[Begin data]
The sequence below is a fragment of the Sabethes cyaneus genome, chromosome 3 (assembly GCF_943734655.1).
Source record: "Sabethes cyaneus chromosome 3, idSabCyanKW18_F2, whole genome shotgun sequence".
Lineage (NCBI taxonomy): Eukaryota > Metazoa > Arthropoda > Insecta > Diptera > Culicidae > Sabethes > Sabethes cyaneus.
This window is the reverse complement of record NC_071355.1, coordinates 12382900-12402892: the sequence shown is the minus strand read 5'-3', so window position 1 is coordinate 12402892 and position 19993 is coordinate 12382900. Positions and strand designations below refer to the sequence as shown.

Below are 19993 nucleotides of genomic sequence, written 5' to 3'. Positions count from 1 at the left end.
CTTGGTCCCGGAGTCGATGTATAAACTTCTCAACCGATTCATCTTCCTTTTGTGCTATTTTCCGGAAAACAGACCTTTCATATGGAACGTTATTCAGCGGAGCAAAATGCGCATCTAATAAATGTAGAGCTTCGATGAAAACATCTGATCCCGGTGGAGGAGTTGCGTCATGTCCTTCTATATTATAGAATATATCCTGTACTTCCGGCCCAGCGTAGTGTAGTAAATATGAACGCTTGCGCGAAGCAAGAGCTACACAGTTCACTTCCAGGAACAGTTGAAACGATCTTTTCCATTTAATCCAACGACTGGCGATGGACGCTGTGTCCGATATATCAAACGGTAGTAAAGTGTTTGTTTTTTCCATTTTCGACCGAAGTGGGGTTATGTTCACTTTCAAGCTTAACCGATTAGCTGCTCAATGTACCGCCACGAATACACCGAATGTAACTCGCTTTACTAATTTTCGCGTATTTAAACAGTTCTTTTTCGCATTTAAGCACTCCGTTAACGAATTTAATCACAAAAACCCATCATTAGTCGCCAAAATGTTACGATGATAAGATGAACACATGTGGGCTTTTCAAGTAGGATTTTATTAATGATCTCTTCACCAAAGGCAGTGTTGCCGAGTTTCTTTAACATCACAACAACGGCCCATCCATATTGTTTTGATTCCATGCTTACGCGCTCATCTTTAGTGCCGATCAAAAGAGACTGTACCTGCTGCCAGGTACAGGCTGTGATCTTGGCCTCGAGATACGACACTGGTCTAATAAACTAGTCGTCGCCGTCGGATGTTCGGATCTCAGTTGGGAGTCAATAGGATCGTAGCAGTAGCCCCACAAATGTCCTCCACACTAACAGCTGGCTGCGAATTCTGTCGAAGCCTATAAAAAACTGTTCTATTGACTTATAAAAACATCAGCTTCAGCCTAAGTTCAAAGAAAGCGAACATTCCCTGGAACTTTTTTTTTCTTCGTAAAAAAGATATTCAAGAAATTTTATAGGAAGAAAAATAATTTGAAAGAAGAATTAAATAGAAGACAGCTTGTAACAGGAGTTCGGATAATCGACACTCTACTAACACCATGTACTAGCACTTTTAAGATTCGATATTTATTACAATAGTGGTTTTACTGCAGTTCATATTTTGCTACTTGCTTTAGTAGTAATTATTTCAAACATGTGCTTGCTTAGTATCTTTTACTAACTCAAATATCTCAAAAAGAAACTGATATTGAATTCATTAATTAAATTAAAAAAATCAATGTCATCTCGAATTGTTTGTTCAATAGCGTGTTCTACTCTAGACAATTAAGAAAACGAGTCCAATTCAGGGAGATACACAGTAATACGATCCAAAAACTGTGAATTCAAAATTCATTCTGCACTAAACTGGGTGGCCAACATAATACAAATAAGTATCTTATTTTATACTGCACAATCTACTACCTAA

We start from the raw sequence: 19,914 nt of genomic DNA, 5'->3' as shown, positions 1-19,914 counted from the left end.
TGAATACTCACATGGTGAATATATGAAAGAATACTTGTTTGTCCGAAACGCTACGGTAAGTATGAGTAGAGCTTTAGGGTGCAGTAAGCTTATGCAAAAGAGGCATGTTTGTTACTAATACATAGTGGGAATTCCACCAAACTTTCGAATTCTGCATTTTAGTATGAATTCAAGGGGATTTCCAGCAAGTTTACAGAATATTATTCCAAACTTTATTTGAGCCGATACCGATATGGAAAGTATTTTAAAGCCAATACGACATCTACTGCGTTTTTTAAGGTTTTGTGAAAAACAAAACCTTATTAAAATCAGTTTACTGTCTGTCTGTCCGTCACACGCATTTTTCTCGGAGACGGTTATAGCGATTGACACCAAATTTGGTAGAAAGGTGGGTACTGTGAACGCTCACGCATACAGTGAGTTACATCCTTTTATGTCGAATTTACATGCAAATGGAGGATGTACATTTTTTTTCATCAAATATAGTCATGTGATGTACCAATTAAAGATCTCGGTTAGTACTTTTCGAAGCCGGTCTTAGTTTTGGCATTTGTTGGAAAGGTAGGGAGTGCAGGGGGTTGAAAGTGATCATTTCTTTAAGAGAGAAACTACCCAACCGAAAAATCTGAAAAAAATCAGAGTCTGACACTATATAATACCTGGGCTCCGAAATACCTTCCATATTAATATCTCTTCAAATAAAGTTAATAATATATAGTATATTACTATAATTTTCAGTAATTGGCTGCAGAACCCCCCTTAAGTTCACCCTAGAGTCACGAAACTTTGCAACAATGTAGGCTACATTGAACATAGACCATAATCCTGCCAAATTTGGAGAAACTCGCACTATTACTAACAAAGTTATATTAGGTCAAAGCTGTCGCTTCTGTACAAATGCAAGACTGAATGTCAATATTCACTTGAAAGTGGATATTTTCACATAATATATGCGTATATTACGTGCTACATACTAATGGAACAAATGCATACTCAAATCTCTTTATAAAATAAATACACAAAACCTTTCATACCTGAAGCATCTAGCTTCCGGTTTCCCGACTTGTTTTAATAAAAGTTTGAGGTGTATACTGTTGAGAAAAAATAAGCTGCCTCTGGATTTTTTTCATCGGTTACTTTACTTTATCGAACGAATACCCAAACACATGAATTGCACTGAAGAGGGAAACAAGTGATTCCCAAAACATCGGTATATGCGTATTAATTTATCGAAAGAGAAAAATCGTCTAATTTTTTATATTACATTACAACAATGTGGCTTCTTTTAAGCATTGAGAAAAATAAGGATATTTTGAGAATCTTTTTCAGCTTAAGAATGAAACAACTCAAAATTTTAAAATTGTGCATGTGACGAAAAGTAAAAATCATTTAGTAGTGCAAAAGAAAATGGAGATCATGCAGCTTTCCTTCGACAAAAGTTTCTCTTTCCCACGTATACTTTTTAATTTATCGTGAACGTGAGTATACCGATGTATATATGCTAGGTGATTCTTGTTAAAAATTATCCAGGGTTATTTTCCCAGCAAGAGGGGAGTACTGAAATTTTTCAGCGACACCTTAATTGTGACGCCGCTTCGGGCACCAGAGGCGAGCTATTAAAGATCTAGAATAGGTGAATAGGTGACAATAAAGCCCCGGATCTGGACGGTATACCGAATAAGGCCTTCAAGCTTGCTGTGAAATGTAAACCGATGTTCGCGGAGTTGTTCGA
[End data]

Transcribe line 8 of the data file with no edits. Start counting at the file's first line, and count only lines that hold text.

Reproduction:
TGAATACTCACATGGTGAATATATGAAAGAATACTTGTTTGTCCGAAACGCTACGGTAAGTATGAGTAGAGCTTTAGGGTGCAGTAAGCTTATGCAAAAGAGGCATGTTTGTTACTAATACATAGTGGGAATTCCACCAAACTTTCGAATTCTGCATTTTAGTATGAATTCAAGGGGATTTCCAGCAAGTTTACAGAATATTATTCCAAACTTTATTTGAGCCGATACCGATATGGAAAGTATTTTAAAGCCAATACGACATCTACTGCGTTTTTTAAGGTTTTGTGAAAAACAAAACCTTATTAAAATCAGTTTACTGTCTGTCTGTCCGTCACACGCATTTTTCTCGGAGACGGTTATAGCGATTGACACCAAATTTGGTAGAAAGGTGGGTACTGTGAACGCTCACGCATACAGTGAGTTACATCCTTTTATGTCGAATTTACATGCAAATGGAGGATGTACATTTTTTTTCATCAAATATAGTCATGTGATGTACCAATTAAAGATCTCGGTTAGTACTTTTCGAAGCCGGTCTTAGTTTTGGCATTTGTTGGAAAGGTAGGGAGTGCAGGGGGTTGAAAGTGATCATTTCTTTAAGAGAGAAACTACCCAACCGAAAAATCTGAAAAAAATCAGAGTCTGACACTATATAATACCTGGGCTCCGAAATACCTTCCATATTAATATCTCTTCAAATAAAGTTAATAATATATAGTATATTACTATAATTTTCAGTAATTGGCTGCAGAACCCCCCTTAAGTTCACCCTAGAGTCACGAAACTTTGCAACAATGTAGGCTACATTGAACATAGACCATAATCCTGCCAAATTTGGAGAAACTCGCACTATTACTAACAAAGTTATATTAGGTCAAAGCTGTCGCTTCTGTACAAATGCAAGACTGAATGTCAATATTCACTTGAAAGTGGATATTTTCACATAATATATGCGTATATTACGTGCTACATACTAATGGAACAAATGCATACTCAAATCTCTTTATAAAATAAATACACAAAACCTTTCATACCTGAAGCATCTAGCTTCCGGTTTCCCGACTTGTTTTAATAAAAGTTTGAGGTGTATACTGTTGAGAAAAAATAAGCTGCCTCTGGATTTTTTTCATCGGTTACTTTACTTTATCGAACGAATACCCAAACACATGAATTGCACTGAAGAGGGAAACAAGTGATTCCCAAAACATCGGTATATGCGTATTAATTTATCGAAAGAGAAAAATCGTCTAATTTTTTATATTACATTACAACAATGTGGCTTCTTTTAAGCATTGAGAAAAATAAGGATATTTTGAGAATCTTTTTCAGCTTAAGAATGAAACAACTCAAAATTTTAAAATTGTGCATGTGACGAAAAGTAAAAATCATTTAGTAGTGCAAAAGAAAATGGAGATCATGCAGCTTTCCTTCGACAAAAGTTTCTCTTTCCCACGTATACTTTTTAATTTATCGTGAACGTGAGTATACCGATGTATATATGCTAGGTGATTCTTGTTAAAAATTATCCAGGGTTATTTTCCCAGCAAGAGGGGAGTACTGAAATTTTTCAGCGACACCTTAATTGTGACGCCGCTTCGGGCACCAGAGGCGAGCTATTAAAGATCTAGAATAGGTGAATAGGTGACAATAAAGCCCCGGATCTGGACGGTATACCGAATAAGGCCTTCAAGCTTGCTGTGAAATGTAAACCGATGTTCGCGGAGTTGTTCGA